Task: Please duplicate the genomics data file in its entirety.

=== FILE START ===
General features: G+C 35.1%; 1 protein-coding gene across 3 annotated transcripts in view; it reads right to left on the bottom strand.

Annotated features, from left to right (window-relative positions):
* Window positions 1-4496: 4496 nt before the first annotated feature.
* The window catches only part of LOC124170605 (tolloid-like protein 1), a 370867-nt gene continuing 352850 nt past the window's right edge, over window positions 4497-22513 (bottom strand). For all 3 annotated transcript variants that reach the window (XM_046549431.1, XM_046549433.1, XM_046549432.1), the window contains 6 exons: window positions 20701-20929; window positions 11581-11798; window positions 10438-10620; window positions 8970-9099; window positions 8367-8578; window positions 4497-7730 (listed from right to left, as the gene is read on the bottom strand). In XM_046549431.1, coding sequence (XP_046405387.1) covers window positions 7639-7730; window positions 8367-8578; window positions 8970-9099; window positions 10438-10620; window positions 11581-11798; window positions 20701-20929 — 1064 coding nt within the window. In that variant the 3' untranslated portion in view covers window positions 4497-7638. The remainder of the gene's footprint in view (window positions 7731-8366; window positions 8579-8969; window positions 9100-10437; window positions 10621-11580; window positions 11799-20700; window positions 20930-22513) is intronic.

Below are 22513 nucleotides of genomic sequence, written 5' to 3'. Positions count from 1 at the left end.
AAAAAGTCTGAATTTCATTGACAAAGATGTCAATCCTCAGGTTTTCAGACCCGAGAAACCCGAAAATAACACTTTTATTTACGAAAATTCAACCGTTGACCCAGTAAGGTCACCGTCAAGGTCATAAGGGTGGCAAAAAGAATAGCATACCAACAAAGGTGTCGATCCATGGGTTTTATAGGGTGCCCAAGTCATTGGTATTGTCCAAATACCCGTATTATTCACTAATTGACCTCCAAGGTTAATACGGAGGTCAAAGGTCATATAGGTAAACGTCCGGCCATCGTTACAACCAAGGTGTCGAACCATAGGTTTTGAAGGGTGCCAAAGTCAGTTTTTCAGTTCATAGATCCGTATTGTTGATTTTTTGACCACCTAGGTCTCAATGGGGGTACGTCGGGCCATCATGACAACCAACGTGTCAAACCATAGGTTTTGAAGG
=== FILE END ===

General features: G+C 35.1%; 1 protein-coding gene across 3 annotated transcripts in view; it reads right to left on the bottom strand.

Annotated features, from left to right (window-relative positions):
* Window positions 1-4496: 4496 nt before the first annotated feature.
* The window catches only part of LOC124170605 (tolloid-like protein 1), a 370867-nt gene continuing 352850 nt past the window's right edge, over window positions 4497-22513 (bottom strand). For all 3 annotated transcript variants that reach the window (XM_046549431.1, XM_046549433.1, XM_046549432.1), the window contains 6 exons: window positions 20701-20929; window positions 11581-11798; window positions 10438-10620; window positions 8970-9099; window positions 8367-8578; window positions 4497-7730 (listed from right to left, as the gene is read on the bottom strand). In XM_046549431.1, coding sequence (XP_046405387.1) covers window positions 7639-7730; window positions 8367-8578; window positions 8970-9099; window positions 10438-10620; window positions 11581-11798; window positions 20701-20929 — 1064 coding nt within the window. In that variant the 3' untranslated portion in view covers window positions 4497-7638. The remainder of the gene's footprint in view (window positions 7731-8366; window positions 8579-8969; window positions 9100-10437; window positions 10621-11580; window positions 11799-20700; window positions 20930-22513) is intronic.

Below are 22513 nucleotides of genomic sequence, written 5' to 3'. Positions count from 1 at the left end.
AAAAAGTCTGAATTTCATTGACAAAGATGTCAATCCTCAGGTTTTCAGACCCGAGAAACCCGAAAATAACACTTTTATTTACGAAAATTCAACCGTTGACCCAGTAAGGTCACCGTCAAGGTCATAAGGGTGGCAAAAAGAATAGCATACCAACAAAGGTGTCGATCCATGGGTTTTATAGGGTGCCCAAGTCATTGGTATTGTCCAAATACCCGTATTATTCACTAATTGACCTCCAAGGTTAATACGGAGGTCAAAGGTCATATAGGTAAACGTCCGGCCATCGTTACAACCAAGGTGTCGAACCATAGGTTTTGAAGGGTGCCAAAGTCAGTTTTTCAGTTCATAGATCCGTATTGTTGATTTTTTGACCACCTAGGTCTCAATGGGGGTACGTCGGGCCATCATGACAACCAACGTGTCAAACCATAGGTTTTGAAGG